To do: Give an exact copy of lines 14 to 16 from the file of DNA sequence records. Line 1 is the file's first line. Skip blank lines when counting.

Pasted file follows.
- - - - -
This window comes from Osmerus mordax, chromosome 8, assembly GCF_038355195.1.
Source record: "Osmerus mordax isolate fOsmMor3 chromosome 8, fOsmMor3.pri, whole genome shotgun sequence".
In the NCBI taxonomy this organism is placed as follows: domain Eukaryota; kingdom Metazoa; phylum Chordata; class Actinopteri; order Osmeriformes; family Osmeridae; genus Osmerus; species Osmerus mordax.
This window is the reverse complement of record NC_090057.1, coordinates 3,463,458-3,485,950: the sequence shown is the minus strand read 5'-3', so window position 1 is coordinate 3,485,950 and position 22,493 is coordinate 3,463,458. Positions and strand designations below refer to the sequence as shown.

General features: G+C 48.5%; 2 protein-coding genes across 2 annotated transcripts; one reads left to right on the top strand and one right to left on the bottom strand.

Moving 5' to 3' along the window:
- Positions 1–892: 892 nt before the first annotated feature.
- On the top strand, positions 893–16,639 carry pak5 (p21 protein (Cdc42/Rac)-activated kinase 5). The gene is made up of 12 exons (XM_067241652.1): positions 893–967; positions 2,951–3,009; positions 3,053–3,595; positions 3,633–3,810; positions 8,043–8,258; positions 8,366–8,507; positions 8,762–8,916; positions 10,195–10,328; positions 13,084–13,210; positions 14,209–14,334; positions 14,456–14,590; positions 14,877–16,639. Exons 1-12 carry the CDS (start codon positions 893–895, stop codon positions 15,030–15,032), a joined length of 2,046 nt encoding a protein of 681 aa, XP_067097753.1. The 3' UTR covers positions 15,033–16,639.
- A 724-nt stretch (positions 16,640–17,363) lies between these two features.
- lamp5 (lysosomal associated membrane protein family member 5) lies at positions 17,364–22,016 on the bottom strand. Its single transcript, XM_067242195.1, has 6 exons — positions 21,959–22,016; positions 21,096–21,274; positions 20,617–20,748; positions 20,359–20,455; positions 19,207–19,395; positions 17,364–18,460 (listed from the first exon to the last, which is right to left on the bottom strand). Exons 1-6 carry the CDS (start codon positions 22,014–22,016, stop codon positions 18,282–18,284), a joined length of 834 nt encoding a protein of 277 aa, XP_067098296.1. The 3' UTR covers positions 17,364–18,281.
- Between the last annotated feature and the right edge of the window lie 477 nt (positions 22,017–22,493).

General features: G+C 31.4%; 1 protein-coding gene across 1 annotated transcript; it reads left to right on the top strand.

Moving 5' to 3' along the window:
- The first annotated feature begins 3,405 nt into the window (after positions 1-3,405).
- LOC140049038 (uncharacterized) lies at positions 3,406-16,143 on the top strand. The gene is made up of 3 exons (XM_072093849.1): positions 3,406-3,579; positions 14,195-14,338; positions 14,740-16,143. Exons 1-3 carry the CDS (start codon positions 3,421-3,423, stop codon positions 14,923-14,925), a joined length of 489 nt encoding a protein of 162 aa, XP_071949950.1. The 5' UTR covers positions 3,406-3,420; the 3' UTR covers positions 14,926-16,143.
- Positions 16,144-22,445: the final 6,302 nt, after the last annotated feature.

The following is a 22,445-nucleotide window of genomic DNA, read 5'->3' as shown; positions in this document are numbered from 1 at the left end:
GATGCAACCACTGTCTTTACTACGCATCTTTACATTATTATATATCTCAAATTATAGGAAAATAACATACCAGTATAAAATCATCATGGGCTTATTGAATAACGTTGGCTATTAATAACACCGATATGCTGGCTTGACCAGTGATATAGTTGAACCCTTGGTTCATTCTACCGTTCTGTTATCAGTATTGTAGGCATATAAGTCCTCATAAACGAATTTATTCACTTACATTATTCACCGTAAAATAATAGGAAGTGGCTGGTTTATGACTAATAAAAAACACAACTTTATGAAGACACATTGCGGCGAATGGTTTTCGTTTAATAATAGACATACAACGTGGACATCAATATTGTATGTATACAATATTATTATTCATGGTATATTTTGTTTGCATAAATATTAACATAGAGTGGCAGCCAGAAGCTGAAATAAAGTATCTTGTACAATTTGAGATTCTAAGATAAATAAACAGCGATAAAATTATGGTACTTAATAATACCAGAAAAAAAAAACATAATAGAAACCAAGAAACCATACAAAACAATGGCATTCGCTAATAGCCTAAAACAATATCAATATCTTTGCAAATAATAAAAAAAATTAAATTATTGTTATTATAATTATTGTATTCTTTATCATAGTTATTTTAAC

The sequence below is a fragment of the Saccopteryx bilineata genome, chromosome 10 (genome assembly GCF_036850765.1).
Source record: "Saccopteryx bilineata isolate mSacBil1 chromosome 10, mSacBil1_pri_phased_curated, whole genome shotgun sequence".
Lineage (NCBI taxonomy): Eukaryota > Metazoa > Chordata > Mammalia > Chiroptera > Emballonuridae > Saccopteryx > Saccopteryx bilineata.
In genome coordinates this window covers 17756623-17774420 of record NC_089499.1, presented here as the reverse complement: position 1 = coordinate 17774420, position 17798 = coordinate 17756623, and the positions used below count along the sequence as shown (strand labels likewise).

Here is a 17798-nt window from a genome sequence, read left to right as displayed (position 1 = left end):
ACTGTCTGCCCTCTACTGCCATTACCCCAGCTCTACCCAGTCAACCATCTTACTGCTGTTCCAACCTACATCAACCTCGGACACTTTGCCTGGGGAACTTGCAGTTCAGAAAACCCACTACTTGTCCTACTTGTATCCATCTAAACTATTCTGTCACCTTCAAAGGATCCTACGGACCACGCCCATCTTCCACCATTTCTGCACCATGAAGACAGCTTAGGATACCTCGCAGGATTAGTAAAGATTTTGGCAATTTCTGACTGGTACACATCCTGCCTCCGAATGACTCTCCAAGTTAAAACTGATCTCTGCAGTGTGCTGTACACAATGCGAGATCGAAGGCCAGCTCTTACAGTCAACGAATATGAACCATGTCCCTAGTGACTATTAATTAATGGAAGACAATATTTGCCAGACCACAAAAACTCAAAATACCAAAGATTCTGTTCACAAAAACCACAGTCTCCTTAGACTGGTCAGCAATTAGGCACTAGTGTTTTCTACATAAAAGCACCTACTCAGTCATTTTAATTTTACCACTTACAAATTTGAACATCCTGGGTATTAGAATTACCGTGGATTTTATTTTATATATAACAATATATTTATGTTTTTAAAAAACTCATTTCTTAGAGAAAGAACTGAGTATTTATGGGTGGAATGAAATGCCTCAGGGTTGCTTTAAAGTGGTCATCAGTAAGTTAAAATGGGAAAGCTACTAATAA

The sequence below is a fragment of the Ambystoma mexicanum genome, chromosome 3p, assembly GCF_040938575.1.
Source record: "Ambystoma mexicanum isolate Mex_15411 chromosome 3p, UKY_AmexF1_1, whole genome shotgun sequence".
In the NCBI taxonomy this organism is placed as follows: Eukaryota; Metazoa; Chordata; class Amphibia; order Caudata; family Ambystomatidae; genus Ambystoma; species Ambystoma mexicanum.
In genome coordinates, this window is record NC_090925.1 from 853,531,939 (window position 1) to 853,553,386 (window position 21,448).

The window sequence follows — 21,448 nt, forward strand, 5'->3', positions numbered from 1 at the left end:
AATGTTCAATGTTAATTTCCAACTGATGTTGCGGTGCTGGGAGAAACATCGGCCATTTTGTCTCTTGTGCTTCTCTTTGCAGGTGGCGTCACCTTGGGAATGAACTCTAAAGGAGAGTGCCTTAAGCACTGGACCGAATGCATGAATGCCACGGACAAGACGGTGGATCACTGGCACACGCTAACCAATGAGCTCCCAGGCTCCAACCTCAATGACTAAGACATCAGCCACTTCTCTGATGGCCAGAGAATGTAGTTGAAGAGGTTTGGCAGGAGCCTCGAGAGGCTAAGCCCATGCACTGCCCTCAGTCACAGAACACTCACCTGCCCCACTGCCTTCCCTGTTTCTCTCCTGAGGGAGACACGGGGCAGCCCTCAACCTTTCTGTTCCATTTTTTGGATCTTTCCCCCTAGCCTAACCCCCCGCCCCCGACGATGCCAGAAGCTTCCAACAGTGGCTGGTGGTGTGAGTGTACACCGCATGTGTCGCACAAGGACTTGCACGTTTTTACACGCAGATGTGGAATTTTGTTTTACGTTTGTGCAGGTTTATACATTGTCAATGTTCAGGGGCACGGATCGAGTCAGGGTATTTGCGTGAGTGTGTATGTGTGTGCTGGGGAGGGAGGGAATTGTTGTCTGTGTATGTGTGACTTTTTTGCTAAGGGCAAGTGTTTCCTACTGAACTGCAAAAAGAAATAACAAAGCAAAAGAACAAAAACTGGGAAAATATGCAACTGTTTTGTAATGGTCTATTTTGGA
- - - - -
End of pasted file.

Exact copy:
- The first annotated feature begins 3,405 nt into the window (after positions 1-3,405).
- LOC140049038 (uncharacterized) lies at positions 3,406-16,143 on the top strand. The gene is made up of 3 exons (XM_072093849.1): positions 3,406-3,579; positions 14,195-14,338; positions 14,740-16,143. Exons 1-3 carry the CDS (start codon positions 3,421-3,423, stop codon positions 14,923-14,925), a joined length of 489 nt encoding a protein of 162 aa, XP_071949950.1. The 5' UTR covers positions 3,406-3,420; the 3' UTR covers positions 14,926-16,143.
- Positions 16,144-22,445: the final 6,302 nt, after the last annotated feature.